Colors of Silence album cover
Colors of Silence

Wally Badarou

Universal Licensing Music (ULM)

Eighties pop wouldn’t be nearly as vivid and bright were it not for the keyboard wizardry of Wally Badarou. The Parisian-born player’s hooks are both ubiquitous and anonymous, from the zaps of M’s “Pop Muzik” to the blips of Level 42’s “Something About You,” from the eerie shimmer of Talking Heads’ “Burning Down the House,” to that gurgle that defined Tom Tom Club’s “Genius of Love.” Badarou’s solo albums are equally ethereal and mysterious, from the 1984 ambient classic Echoes to his soundtrack for Kiss of the Spider Woman. Previously a CD only release, 2001’s Colors of Silence, recently received the vinyl reissue treatment, highlighting the man’s many talents. “Where We Are” tempers New Age calm with springy reggae bounce, while “Pictures of You” is heartbreaking, soundtrack-ready piano balladry. “Oriental” deftly mixes hand drumming and twinkling keys, yoga-friendly and distinctly African at once. His keys can still conjure raindrops falling on broad leaves, bird calls, blinking satellites above earth, or exotic realms not yet glimpsed, only imagined.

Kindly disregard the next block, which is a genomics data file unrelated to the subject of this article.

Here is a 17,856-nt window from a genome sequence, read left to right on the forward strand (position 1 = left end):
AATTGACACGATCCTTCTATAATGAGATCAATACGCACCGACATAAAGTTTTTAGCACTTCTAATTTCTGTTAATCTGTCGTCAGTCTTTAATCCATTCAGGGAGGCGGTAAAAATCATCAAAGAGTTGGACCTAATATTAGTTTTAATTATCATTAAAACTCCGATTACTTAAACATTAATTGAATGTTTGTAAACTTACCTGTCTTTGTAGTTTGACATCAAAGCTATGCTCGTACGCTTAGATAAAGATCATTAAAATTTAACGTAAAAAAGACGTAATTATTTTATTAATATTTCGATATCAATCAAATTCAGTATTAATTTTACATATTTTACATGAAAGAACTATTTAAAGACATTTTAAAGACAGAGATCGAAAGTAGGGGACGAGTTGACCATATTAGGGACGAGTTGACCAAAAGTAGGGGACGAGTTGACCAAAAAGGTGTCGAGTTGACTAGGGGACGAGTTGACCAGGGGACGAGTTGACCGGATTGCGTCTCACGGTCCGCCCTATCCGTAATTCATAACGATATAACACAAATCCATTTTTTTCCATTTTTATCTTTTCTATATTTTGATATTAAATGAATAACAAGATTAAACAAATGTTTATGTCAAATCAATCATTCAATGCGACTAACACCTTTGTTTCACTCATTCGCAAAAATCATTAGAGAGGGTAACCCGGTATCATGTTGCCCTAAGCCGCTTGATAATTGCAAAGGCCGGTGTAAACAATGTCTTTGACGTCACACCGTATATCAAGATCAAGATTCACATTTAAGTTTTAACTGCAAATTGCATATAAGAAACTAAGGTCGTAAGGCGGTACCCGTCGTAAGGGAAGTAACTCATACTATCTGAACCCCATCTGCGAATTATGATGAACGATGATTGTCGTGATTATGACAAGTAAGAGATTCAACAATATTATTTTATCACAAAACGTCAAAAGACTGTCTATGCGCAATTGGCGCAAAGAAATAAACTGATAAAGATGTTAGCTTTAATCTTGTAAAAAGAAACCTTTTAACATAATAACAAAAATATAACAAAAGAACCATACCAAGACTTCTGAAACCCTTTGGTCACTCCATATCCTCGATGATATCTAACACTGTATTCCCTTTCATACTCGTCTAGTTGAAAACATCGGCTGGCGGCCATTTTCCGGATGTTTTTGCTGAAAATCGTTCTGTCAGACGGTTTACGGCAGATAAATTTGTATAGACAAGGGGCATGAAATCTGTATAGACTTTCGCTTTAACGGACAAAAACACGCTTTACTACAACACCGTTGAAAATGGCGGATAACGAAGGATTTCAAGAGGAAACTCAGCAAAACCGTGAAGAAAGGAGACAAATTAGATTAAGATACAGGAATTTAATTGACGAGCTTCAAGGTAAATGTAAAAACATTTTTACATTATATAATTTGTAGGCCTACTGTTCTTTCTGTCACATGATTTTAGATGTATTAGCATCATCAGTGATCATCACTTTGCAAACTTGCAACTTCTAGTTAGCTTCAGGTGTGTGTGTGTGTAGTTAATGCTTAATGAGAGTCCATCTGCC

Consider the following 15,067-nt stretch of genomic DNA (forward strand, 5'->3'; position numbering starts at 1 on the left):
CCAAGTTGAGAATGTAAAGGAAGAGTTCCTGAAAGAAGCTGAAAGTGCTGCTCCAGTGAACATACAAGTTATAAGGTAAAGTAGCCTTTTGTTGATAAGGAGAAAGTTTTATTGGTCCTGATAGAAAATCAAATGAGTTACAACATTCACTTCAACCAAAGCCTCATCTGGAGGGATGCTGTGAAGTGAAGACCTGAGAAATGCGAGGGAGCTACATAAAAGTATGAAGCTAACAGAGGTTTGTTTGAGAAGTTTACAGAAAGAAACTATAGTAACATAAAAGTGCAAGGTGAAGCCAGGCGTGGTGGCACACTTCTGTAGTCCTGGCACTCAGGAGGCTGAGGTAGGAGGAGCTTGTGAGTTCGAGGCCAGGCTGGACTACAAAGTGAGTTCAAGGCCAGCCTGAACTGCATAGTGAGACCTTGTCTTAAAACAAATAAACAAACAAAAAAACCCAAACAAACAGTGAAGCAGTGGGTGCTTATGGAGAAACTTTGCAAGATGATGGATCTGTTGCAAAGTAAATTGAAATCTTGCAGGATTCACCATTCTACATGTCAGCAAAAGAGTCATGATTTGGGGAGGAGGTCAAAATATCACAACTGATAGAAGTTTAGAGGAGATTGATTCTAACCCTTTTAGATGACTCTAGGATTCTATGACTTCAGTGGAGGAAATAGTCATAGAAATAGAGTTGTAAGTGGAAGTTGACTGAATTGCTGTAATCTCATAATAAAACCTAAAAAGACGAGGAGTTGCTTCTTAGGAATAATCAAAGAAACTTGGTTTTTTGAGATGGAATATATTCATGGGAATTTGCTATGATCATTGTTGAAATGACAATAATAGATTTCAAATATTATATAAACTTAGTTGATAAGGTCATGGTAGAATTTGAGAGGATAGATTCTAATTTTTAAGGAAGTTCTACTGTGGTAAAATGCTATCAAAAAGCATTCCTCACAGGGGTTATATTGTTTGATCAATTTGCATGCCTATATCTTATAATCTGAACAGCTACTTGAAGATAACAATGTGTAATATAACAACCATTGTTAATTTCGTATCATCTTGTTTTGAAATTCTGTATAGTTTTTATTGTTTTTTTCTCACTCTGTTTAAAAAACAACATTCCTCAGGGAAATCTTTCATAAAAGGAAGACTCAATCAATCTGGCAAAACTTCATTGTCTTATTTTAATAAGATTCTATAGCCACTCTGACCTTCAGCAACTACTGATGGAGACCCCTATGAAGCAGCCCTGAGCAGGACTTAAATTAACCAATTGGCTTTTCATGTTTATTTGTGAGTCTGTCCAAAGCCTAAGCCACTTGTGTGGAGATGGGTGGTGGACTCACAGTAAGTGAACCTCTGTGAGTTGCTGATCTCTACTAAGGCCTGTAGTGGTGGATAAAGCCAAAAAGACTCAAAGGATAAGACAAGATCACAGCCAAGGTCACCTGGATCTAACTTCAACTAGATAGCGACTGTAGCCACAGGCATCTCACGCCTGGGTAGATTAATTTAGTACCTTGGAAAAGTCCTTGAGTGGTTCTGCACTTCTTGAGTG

Andy Beta

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